Don’t be a data hoarder – tidy up your files with these data management best practices

We all create a lot of data every day through emails, instant messages, and project files that pile up on our computers over the weeks, months, and years, rarely to be referenced again. The vast majority of this data is not needed in the long-term, and keeping too much data for long periods of time creates unnecessary costs, time and risks in today’s world. So it’s important to adopt good data management habits that will ensure redundant data is deleted regularly and valuable data is retained and available when you need it.

Here’s a few Tips to manage data and de-clutter

I. Organize files systematically

Standardizing how you organize your data to help reduce the risk of data loss and speed up the time it takes you to find the data you need or identify data for deletion.

​​​​​​​Here are some suggestions on ways to organize:
Filing by Subject/Category
Filing in Alphabetical order
Filing by Numbers/Numerical order
Filing by Places/Geographical order
Filing by Dates/Chronological order

Don’t use too many folders. Having lots of nested folders gets confusing and makes it hard to retrieve what you need. Each folder should have a minimum of about 10 files in it. If you only have two or three files in each folder, reconsider your structure and re-organize.
File and save your records and data in the appropriate document repository (Personal backup, dropbox, ITXdrive etc) once they are inactive.

II. Skip the Desktop – Never store files on your Desktop

You should not save files on your desktop. It might seem like a quick and straightforward thing to do, but a cluttered desktop will impact your productivity and you may lose your files in case of technical glitches, because desktop files are not backed up unless you specifically enable.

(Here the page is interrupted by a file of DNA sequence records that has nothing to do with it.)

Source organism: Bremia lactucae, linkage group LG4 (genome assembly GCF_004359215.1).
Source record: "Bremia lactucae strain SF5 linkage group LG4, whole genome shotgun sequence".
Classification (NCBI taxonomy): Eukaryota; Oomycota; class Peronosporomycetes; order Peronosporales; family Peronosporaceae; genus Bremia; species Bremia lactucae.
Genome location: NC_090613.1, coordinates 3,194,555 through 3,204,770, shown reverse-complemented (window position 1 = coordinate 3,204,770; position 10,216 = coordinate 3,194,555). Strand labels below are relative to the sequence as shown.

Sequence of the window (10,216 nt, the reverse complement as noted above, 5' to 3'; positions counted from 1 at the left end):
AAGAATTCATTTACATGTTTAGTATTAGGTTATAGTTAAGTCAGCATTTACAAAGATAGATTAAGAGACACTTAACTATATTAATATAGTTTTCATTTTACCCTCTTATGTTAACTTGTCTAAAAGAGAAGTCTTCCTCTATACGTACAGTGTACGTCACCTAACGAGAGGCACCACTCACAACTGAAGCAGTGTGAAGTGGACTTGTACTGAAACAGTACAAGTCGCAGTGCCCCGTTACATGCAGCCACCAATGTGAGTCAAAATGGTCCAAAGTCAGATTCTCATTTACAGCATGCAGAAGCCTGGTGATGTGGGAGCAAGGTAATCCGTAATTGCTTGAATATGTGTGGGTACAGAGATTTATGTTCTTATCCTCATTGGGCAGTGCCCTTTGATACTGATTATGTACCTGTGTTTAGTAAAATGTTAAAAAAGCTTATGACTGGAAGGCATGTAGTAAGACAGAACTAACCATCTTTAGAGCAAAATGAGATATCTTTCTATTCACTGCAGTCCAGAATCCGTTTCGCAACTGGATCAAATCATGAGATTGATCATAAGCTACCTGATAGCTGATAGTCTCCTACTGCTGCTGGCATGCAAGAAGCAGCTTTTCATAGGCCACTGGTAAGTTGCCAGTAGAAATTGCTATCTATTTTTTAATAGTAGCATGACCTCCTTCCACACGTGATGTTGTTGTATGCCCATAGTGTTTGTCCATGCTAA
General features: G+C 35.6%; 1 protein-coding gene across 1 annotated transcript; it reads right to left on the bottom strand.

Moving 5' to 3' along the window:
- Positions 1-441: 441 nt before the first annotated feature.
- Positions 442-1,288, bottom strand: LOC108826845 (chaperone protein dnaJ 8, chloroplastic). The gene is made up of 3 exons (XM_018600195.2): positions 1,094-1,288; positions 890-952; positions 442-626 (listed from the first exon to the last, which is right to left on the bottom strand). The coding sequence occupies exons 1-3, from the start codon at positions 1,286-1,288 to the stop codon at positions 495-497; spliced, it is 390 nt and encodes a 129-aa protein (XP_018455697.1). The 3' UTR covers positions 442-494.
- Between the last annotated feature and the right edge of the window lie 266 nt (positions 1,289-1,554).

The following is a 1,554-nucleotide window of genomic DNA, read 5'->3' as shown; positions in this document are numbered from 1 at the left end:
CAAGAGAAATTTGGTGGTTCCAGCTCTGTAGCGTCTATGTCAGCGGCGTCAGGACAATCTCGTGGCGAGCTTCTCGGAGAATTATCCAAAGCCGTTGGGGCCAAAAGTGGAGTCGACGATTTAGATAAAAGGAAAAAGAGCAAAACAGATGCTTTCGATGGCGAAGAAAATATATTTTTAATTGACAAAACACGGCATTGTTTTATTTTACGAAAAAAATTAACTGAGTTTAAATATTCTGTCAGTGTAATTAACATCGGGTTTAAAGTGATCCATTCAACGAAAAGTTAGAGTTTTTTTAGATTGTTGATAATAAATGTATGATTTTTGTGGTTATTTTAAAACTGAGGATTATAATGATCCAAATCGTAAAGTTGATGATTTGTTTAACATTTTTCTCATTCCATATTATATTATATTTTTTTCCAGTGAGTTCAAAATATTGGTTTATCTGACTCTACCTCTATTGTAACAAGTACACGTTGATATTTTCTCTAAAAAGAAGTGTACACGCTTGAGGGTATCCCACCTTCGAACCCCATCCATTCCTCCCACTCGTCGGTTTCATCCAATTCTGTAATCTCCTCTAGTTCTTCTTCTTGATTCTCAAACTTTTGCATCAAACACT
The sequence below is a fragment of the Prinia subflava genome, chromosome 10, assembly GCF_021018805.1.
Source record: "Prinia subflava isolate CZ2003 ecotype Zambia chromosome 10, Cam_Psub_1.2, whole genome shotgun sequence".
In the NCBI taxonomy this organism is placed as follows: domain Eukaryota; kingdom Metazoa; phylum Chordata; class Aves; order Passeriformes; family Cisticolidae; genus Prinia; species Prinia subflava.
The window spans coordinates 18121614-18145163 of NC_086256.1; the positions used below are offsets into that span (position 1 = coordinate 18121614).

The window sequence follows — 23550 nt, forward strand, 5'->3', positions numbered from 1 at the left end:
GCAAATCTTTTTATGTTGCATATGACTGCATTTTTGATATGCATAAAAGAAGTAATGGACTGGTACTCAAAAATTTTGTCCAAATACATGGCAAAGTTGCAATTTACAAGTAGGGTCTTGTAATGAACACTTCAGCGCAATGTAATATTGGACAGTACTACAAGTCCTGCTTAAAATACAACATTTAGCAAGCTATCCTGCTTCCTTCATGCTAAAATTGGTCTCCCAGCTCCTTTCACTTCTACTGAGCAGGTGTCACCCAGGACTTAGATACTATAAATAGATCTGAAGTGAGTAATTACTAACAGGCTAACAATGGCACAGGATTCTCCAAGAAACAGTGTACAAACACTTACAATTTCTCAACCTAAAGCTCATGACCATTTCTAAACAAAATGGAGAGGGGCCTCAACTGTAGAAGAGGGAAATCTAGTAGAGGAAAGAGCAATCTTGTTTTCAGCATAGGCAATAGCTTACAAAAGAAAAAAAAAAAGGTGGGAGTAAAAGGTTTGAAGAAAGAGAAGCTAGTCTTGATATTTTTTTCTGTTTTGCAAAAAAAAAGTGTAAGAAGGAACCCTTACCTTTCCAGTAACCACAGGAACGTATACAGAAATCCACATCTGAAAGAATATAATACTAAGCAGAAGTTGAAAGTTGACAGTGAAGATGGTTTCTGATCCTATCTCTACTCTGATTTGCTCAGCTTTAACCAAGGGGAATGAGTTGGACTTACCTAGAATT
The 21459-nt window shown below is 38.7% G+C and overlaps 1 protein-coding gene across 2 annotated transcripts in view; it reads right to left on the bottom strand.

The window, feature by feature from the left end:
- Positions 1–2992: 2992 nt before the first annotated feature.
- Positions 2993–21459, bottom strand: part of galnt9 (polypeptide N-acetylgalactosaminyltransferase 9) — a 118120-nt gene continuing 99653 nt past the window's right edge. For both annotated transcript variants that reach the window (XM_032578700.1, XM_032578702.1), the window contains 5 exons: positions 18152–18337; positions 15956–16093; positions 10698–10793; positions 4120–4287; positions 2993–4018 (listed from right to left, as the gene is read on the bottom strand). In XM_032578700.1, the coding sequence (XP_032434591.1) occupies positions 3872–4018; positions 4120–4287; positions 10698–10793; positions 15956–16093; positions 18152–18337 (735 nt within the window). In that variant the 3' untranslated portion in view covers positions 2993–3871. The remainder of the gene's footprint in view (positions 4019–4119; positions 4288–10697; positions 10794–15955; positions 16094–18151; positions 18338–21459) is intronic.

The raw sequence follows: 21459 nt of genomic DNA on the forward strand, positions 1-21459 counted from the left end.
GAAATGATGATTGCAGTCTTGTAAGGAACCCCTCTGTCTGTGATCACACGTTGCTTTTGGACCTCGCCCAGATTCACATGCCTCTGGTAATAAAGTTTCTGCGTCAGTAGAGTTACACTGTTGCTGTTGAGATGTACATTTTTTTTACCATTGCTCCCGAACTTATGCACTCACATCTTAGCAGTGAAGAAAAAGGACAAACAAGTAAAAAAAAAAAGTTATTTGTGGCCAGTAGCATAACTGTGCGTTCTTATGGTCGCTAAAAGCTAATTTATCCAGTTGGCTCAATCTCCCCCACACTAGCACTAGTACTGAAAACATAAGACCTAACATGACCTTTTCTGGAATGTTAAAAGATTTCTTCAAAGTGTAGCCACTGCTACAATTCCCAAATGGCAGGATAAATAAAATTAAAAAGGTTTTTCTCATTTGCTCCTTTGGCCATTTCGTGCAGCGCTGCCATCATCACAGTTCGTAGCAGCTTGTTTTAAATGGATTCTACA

III. Skip Downloads – Don’t let files sit in your Downloads folder

File the necessary documents or clear and delete your download folder frequently.

IV. Schedule Time to Declutter

You likely have multiple files, PDFs, documents, and other electronic media and data on your device most of which you don’t need or refer to. The old self-help adage “the only way out is through” applies to this kind of clutter; you have to wade through a lot of information to find what you need which is time consuming. To avoid this it’s important to regularly work out what is important and meaningful and what’s safe to delete.

Take 5 minutes a day to delete emails you don’t need and empty your deleted items folder. This will soon become something you do automatically.​​​​​​​

Schedule time in your calendar once or month or once a quarter to review files and documents that you haven’t referred to for a while and delete them if possible.

By regularly decluttering and sticking with it you can start to make a difference and eventually make it much easier to manage your data.

V. Delete Subscriptions

Go through your inbox and start unsubscribing from every mailing list you don’t need to belong to anymore.

VI. Deduplication

Deduplication is the process of finding and eliminating duplicate pieces of data stored in different data sets which can reduce storage needs up to 90 percent. For example, e-mail threads with multiple communications or different versions of working documents.

All the best,

you’re friend @ itXdrive!

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